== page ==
Ed Vulliamy á 2 Characters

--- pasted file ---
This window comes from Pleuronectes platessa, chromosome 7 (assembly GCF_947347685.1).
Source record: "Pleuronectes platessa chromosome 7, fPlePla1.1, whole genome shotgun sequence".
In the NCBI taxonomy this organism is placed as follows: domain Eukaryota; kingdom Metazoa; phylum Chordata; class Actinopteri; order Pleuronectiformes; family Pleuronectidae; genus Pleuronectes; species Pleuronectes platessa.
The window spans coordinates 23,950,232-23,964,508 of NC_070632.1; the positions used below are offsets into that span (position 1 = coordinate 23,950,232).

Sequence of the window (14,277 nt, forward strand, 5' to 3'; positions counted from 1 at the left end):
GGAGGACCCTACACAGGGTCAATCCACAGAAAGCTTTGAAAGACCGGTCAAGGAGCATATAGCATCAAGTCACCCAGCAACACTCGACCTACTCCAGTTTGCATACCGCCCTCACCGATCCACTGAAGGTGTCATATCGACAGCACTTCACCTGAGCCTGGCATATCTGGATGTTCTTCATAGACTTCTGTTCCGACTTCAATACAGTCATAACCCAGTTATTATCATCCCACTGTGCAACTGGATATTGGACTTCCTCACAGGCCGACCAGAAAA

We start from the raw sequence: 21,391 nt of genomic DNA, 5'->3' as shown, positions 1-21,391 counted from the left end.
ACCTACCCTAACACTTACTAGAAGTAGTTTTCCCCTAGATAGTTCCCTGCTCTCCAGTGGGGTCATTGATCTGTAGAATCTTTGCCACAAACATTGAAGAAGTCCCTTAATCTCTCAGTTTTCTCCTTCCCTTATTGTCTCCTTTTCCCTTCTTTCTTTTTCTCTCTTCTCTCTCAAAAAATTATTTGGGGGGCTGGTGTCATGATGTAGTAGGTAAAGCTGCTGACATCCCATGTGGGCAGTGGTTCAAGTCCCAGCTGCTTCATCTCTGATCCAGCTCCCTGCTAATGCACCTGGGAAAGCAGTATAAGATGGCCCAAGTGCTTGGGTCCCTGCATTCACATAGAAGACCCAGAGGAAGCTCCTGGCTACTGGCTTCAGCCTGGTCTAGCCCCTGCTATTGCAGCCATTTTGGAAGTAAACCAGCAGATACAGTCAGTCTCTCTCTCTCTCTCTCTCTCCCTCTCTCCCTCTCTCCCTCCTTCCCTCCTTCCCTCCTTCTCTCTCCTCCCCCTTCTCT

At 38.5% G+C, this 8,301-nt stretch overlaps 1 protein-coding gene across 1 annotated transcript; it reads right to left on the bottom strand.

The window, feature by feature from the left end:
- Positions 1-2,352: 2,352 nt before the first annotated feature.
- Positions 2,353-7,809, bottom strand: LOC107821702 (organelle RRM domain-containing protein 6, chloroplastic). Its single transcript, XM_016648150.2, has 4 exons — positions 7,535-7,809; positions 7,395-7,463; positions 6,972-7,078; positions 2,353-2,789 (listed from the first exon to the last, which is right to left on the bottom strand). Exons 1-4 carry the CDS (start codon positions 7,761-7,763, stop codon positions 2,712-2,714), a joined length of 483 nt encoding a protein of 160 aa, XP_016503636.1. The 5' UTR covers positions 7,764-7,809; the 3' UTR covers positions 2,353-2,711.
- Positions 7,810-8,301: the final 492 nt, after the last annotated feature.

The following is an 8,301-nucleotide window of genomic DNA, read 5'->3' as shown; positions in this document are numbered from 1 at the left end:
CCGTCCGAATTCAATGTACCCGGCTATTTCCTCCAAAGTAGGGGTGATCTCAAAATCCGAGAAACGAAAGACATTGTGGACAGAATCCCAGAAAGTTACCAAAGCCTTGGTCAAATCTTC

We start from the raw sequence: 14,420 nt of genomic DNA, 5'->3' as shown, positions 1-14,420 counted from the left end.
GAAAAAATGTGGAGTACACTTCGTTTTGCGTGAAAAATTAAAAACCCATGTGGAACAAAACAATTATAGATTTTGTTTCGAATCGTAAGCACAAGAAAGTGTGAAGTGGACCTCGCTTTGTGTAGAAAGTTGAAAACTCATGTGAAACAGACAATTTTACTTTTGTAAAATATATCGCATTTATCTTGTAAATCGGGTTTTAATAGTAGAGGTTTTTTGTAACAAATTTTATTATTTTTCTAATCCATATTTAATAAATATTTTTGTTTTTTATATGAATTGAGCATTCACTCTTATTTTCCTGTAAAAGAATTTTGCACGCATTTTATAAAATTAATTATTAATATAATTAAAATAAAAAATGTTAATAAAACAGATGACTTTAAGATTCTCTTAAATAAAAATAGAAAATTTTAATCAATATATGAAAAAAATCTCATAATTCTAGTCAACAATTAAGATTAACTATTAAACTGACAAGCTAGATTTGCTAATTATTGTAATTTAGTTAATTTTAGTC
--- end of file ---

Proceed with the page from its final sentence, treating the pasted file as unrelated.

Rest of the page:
Amexica Author Ed VulliaIdoscopic landscape of corruption and all out civil war but also of beauty and joy and resilience He describes in revelatory detail how the narco gangs work the smuggling of people weapons and drugs back and forth across the border middle class flight from Mexico and an American celebrity culture that is feeding the violence the interrelated economies of drugs and the mauiladora factories the ruthless systematic murd. A well informed piece of traveloguereportage of the literally torturous history of the US – Mexico border in the era of the War on Drugs It captures well the way in which the simple stories of opposition between nefarious drug lords and virtuous Mexican government is blatant misrepresentation On the contrary there has long been a series of not very cozy condominia between various drug cartels and both local and national factions of the Mexican government The most important aspect of the book is it's unflinching examination of the symbolic and instrumental use of violence on the part of various factions in Mexico most obviously including the various kaleidoscope of mutating cartels but also encompassing the Mexican government's own response For those who have not followed events in Mexico closely the images will undoubtedly be shockingAs Vulliamy makes clear the brutalization of the war on drugs is in fact a perverse reflex of the democratization of Mexican politics so long as the PRI monopolized political power from 1917 until about 2000 drug dealers knew who they had to pay off and territories were clearly defined which minimized the violent contestation of the plazas the staging areas for the transshipment of drugs into the US With the break up of the PRI's political monopoly it has become unclear who should be bribed or who has the authority to dictate territorial arrangements Likewise the increasing professionalization and fairness of the Mexican judiciary has ironically made it much harder to secure convictions for drug related crimes including murder — which has increased the impunity with which crimes are committed Vulliamy also pays attention to the way in which US stances on drugs and related deviant activities have created the conditions for the brutalization in Mexico Not only is the US's insatiable demand for drugs to primary driver of the drug economy but so is the US effort to crack down on domestic production of drugs Likewise Vuillamy emphasizes the role of the iron river of guns flowing from the United States into Mexico in the growing violence in Mexico Nor does he shy away from the important role of racism in defining not only the US goals in the conflict but also the daily behavior of both policymakers and front line agents Moreover he wisely notes that just as the fragmentation of political authority in Mexico is a precondition for the violence in that country so is the fragmentation and competitiveness of different US antidrug bureaucracies a key factor in the ineffective US government response to the challenges of drug tradeVulliamy's narrative focus stays mostly on the front lines of the conflict the drug dealers the border agents the innocent and not so innocent bystanders He is less interested in the underlying economics of the narcotics industry For example he pays little attention to the central role of money laundering in the war on drugs other than noting the DEA's disinterest in following the money — which is not exactly accurate nor about the role of the US prison industrial complex nor about the bureaucratic incentives in favor of hardening and militarizing the campaign The result is a fascinating narrative with vivid characters that alas remains somewhat analytically incomplete In the end he does not ask the most fundamental uestion why does this hopeless war continue decade after decade Perhaps because of his unrelenting focus on violence Vulliamy largely affirms the metaphor of war to describe the regulation of the transnational drug economy